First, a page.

In Vienna, among others, students from HTBLVA Spengergasse together with researchers from the Medical University of Vienna analyzed a “genetic map of the skin”. One of the main goals of this project was to present the abundance of data in a simple and clear way. Here, students contributed their expertise and developed a new computer program, which is freely accessible and usable to researchers in the sense of Open Access since the end of the project.
In the “Green4Brain” project led by the University of Natural Resources and Life Sciences, schoolchildren from three Viennese schools examined the restorative effect of (open) school spaces in comparison to green spaces. Youth were involved in all areas of the project. In method workshops, they learned about various work methods and measurement tools for recreational research, environmental medicine, and technology, which they could apply directly to the project in practice. Formats of collaboration with schools range from individual school hours to several hour-long workshops or entire project days. Young people particularly interested in the subject also had the option of completing an internship at the University of Natural Resources and Life Sciences in Vienna in the summer and thus gain a more detailed insight into scientific working life.
In Styria, for example, the Pirka primary school, MS Vorou and Ferdinandum in Graz, as well as HLW Schrödinger and HLW Krieglach together with researchers from the University of Graz, examined selected dishes from the Middle Ages. Nourishing Middle Ages ”Project. The preparation and dissemination of results took place for different ages and target groups: in addition to an expert conference and publication, a cookbook, a cooking show, a children’s cooking blog and teaching materials for different school levels and types were created, which should be Enabling teachers to focus on nurturing should be shaped in different cultures over time in the future. Facebook, Instagram, and a bilingual WordPress blog drew the attention of the general public to the topic and opened up additional opportunities for participation.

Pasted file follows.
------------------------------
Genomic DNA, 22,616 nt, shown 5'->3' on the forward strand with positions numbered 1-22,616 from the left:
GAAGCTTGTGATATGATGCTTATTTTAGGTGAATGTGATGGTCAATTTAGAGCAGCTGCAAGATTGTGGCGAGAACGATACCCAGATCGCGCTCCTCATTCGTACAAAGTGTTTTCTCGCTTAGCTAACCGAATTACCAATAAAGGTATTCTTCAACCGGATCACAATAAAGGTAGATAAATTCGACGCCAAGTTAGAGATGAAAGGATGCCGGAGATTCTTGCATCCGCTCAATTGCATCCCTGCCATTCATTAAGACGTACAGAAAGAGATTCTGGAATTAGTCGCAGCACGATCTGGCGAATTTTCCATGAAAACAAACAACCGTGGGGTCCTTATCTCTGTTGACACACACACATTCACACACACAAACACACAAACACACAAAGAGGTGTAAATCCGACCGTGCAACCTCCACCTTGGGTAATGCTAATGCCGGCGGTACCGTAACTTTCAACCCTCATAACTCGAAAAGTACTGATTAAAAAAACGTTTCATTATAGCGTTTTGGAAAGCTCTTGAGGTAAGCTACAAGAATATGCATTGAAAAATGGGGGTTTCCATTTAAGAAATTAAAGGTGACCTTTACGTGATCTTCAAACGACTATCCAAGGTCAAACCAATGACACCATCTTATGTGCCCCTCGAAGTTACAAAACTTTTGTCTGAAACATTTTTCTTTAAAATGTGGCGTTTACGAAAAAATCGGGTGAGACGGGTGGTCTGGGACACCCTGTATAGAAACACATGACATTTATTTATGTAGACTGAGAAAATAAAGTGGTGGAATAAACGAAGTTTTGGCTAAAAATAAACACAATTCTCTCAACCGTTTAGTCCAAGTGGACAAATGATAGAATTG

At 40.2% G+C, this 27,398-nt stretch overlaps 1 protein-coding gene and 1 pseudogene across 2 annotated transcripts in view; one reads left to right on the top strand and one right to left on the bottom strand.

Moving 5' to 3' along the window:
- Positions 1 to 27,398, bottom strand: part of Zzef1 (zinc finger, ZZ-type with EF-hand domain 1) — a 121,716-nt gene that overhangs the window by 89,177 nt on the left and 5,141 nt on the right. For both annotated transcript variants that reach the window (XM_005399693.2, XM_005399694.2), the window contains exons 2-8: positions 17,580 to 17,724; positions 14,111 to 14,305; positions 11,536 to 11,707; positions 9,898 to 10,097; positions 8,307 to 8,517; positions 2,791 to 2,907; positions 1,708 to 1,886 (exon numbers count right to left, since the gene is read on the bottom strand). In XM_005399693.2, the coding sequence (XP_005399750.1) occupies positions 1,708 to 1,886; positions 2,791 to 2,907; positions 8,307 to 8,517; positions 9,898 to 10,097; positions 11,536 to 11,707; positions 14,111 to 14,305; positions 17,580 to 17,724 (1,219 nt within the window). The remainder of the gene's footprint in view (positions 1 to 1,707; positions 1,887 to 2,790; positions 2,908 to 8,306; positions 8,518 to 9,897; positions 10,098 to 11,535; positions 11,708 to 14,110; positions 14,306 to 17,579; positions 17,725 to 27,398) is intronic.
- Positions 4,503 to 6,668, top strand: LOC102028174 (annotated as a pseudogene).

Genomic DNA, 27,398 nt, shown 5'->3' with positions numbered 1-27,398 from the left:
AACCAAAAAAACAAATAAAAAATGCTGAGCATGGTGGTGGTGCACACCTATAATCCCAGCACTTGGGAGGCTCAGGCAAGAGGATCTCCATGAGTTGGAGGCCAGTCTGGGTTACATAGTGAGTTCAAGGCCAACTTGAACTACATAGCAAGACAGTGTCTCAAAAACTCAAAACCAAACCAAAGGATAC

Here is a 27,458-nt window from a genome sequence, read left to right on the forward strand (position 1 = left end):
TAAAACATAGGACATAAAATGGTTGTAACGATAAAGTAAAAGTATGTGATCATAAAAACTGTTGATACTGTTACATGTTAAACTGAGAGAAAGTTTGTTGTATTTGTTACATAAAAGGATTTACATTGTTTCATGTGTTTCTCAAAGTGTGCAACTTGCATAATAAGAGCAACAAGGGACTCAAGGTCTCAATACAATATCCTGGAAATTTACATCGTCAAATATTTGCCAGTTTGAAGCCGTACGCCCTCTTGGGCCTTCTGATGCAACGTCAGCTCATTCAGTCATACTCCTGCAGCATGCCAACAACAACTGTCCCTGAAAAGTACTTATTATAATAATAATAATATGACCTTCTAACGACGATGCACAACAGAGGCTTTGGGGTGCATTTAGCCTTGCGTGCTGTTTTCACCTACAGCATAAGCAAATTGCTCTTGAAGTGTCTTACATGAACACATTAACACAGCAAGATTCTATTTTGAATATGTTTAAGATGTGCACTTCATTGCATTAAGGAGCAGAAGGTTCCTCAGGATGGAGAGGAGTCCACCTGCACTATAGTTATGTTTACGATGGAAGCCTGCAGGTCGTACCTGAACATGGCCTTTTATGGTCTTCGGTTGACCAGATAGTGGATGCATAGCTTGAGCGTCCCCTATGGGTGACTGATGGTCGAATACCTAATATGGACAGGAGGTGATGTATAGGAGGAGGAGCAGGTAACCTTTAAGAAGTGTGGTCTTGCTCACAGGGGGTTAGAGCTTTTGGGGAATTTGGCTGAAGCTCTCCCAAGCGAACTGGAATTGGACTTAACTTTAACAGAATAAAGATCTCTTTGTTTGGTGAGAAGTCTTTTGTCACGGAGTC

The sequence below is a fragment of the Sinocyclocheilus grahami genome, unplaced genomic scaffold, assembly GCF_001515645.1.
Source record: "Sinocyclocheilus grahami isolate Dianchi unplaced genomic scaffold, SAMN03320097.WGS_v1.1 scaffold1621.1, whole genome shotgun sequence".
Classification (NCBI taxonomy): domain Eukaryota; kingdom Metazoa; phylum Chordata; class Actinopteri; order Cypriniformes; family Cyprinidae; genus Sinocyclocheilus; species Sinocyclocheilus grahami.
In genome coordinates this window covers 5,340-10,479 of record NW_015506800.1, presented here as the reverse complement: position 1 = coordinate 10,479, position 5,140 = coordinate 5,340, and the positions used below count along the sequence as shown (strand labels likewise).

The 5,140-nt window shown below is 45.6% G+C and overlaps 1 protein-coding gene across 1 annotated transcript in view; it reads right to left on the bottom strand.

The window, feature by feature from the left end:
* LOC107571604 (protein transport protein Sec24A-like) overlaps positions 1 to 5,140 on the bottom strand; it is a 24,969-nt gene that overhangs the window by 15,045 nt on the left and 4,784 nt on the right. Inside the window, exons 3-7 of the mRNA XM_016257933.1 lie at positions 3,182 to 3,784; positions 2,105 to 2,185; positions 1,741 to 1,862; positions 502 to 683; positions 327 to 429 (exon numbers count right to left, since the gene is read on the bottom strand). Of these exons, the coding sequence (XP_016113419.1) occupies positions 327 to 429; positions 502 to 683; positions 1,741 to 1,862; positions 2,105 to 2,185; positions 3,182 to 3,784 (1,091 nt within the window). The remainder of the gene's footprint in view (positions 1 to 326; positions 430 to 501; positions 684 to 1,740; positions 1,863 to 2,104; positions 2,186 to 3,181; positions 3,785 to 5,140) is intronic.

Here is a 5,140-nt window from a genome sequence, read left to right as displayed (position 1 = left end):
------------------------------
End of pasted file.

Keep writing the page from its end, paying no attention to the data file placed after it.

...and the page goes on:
Research was also conducted in western Austria. For example, researchers from the University of Innsbruck, together with MS Zürl and students from the secondary and sports school Königsweg, investigated snowfall on the Jamtalfurner. The “Black.Ice” project aimed to define for the first time the impact and role of microorganisms in relation to the melting of an alpine glacier.
More information and advice
Authorized to submit the following:
- universities, private universities, non-university research institutes;
- University of Applied Science Curriculum and Applied Sciences;
- Teacher Training College;
- Non-profit associations or associations, companies or NGOs that pursue a scientific purpose and work closely with universities, technical colleges or non-university research institutions within the framework of funded projects.
Applicant institutes can get more details on OEAD website. On September 2, OeAD is also offering an information program and in the following weeks, three Q&A sessions to clarify open questions.
To register for the Information event: https://bit.ly/3Dz9vye
Inquiries and Contacts:
federal ministry for education, science and research
magazine. Deborah Noby
+43 1 53120-5026
OeAD – Agency for Education and Internationalization
Magazine Ursula Hilmar
+43 1 53408-270